Also, I was younger! I had no hesitation in arguing with a funding agency. A massive spat with Arts Victoria in 1994 led to us being defunded by the State. We moved to Sydney for a year, then Brisbane. Each shift was like a rebirth for the ensemble. There were new contacts and new possibilities.

Queensland began an important phase in the ensemble’s story. In our Queensland period we engaged heavily with site-specific performance installation work. We worked with visual artists such as Domenico DeClario, Heri Dono, Judy Watson, Judith Wright, Justine Cooper, Araya Radjarmrearnsook and curator Rhana Devenport of the Queensland Art Gallery. We had some amazing projects at the Third Asia Pacific Triennial, which were documented in RealTime.

Yes, RealTime hit the scene in 1994.

The Queensland adventures also saw a huge amount of beautiful documentation in RealTime. Keith Gallasch came up for Dark Matter (read his response), another insanely large performance installation piece with CIKADA ensemble from Norway, Per Inge Bjørlo, and Richard Barrett, all at the Brisbane Powerhouse. RealTime covered the Adelaide Festival in 2000—Robyn Archer’s amazing Adelaide Festival where we were able to do Liza’s Yuè Ling Jié on an eight-sided barge on the River Torrens.

Daryl Buckley in ELISION performance of The Navigator (2008) Daryl Buckley in ELISION performance of The Navigator (2008)
photo Justin Nicholas


So when and why did you definitively shift your operations overseas? Was there an exodus of players at some point?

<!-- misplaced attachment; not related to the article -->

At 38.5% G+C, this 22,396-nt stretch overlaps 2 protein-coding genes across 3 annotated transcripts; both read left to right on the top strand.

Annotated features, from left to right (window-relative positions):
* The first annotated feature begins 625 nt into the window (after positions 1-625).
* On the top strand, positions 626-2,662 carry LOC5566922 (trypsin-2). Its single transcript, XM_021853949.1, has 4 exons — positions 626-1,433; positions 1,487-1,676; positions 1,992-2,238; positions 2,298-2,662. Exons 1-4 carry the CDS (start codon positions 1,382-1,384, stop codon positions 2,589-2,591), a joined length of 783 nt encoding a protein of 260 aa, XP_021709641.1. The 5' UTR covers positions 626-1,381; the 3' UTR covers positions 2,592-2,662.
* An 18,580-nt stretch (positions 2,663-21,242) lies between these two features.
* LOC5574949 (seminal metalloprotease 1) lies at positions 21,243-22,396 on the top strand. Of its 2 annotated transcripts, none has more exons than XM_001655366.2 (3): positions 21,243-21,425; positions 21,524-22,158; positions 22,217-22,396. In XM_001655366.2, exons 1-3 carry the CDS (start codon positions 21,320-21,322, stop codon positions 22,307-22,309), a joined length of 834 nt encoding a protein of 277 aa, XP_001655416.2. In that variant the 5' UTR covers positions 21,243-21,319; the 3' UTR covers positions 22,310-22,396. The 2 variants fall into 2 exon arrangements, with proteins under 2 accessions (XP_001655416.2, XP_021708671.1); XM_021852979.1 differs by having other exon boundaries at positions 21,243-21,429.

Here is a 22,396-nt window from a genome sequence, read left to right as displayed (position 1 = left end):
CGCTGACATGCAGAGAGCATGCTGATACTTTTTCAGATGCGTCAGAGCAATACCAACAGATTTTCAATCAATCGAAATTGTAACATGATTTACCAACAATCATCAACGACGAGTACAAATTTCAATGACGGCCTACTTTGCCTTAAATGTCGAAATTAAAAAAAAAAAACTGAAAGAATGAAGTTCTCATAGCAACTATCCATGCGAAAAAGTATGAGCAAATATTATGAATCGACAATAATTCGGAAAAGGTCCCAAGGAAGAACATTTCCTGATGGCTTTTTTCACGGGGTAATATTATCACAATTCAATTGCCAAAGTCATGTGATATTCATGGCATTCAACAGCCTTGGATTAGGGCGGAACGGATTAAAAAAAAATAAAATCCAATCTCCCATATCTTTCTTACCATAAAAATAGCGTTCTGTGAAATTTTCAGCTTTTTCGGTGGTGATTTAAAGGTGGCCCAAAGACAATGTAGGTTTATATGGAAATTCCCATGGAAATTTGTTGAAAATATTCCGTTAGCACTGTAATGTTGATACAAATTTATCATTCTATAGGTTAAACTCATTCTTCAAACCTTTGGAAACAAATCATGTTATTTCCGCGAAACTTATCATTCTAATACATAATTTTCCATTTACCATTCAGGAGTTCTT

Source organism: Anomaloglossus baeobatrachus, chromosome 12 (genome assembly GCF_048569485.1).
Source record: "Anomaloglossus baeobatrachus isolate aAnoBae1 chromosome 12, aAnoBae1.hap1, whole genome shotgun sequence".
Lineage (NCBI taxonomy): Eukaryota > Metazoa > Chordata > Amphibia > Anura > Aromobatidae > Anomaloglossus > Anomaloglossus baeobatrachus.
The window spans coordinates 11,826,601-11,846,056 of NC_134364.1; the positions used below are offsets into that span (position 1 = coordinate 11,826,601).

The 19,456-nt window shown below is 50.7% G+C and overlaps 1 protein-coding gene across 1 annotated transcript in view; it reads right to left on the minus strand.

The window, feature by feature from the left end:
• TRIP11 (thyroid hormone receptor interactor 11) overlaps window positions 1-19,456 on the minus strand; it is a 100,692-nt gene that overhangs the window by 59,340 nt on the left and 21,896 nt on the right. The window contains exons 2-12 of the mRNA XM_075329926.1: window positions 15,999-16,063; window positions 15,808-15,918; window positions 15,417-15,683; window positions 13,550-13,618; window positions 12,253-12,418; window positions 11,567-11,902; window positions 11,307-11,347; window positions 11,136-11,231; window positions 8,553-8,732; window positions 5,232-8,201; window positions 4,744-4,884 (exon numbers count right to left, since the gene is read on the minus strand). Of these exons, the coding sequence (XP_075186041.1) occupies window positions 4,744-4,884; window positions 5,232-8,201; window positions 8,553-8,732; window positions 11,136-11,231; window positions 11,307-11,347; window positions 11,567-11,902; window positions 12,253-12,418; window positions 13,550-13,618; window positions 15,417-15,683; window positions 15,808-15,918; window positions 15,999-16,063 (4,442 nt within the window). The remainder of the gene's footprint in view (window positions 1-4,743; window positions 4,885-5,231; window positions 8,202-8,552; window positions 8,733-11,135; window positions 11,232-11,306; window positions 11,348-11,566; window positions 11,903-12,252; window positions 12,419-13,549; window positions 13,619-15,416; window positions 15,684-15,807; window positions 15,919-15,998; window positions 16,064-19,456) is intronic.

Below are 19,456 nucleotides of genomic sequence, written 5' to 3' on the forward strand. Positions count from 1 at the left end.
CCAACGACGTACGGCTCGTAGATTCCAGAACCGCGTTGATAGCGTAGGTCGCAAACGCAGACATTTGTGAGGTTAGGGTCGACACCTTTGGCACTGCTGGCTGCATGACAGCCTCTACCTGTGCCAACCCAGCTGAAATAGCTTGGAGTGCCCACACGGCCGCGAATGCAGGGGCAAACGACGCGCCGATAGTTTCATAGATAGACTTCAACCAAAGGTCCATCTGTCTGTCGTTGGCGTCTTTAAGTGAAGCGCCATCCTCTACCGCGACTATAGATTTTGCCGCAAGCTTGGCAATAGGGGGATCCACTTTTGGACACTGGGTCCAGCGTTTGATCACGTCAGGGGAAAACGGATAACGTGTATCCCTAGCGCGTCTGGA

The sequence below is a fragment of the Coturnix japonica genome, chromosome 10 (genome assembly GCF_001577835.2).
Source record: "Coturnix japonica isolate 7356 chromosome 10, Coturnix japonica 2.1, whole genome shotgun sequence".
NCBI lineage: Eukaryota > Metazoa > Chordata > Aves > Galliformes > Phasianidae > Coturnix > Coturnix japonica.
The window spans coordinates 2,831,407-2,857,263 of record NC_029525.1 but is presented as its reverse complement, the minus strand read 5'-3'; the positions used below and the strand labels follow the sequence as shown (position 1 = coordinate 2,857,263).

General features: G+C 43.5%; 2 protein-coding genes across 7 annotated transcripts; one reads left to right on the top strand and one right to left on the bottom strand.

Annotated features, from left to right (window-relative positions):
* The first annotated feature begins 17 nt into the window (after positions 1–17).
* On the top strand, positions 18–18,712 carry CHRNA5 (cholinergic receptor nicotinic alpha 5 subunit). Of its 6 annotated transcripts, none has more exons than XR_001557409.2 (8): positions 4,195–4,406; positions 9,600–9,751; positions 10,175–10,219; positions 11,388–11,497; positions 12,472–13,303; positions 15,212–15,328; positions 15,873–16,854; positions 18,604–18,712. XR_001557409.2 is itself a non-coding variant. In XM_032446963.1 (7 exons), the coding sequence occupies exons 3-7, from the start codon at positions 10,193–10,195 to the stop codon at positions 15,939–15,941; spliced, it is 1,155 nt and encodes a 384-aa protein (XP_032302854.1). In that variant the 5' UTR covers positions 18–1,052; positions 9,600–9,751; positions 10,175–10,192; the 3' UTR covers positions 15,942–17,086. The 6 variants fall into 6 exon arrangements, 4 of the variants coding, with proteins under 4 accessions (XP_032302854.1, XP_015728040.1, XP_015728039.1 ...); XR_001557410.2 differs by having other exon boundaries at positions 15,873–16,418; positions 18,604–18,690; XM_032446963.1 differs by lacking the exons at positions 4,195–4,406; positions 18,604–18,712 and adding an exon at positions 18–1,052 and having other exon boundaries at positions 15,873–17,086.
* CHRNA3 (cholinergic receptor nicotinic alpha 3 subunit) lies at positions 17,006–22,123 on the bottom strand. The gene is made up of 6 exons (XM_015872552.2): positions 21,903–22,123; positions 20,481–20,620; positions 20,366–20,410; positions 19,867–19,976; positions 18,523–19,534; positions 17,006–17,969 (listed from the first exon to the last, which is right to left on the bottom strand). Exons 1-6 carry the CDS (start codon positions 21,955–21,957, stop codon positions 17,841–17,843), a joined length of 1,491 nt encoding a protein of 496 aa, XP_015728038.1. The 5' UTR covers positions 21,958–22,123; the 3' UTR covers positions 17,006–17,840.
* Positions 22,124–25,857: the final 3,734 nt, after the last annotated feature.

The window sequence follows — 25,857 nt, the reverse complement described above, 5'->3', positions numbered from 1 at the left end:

No, very early on we fielded players from all over Australia, and then the world. In those days it was expensive to fly people around, but we refused to be defined by a single geographical location. While our impact in Europe was felt from the early 90s, we only moved our fundamental base of operations in 2007 and 2008. First of all, Liza had the opportunity to live in Berlin for a couple of years through the DAAD [German Academic Exchange Service], so we pursued that. That coincided, disappointingly, with a deterioration in our relationship with Arts Queensland, also resulting in the eventual loss of our Australia Council funding.

So you had one foot in Europe and one in Australia. When the rug was pulled out from under one foot you just shifted your weight. This sounds like a common narrative in the Australian arts scene.

Perhaps unusual for an ensemble though! Our joint decision was, however disappointing and disruptive those attitudes coming out of Arts Queensland and the Australia Council were, they were not going to be the epitaph for the ensemble. It was only when I left the country for six or seven years that I could really see the ensemble’s work from the outside. You might know that something has had an impact when you’re inside the bottle looking out, but to be outside looking back in is a completely different experience.

You’re back in Australia for your 30th anniversary celebrations, how does it feel to be back in the bottle?

The impact of the Global Financial Crisis in Europe and Australia is a huge point of difference. The rolling impact it has had within the social fabric and the arts in the UK has been devastating and has underwritten Brexit and a stack of other events. The wealth, opulence and opportunities present here—this is not to say that the arts are funded well here, or funded enough—means that a lot of practitioners aren’t propelled to make the most of the opportunities available. Australia is fearful for and protective of its wealth and that projects onto how it deals with refugees and immigration policy as much as it does on how art is made. Although there are exceptions, it is happily unambitious.


You are now reflecting upon your own artistic production by curating an exhibition at RMIT. What kind of a story are you going to tell?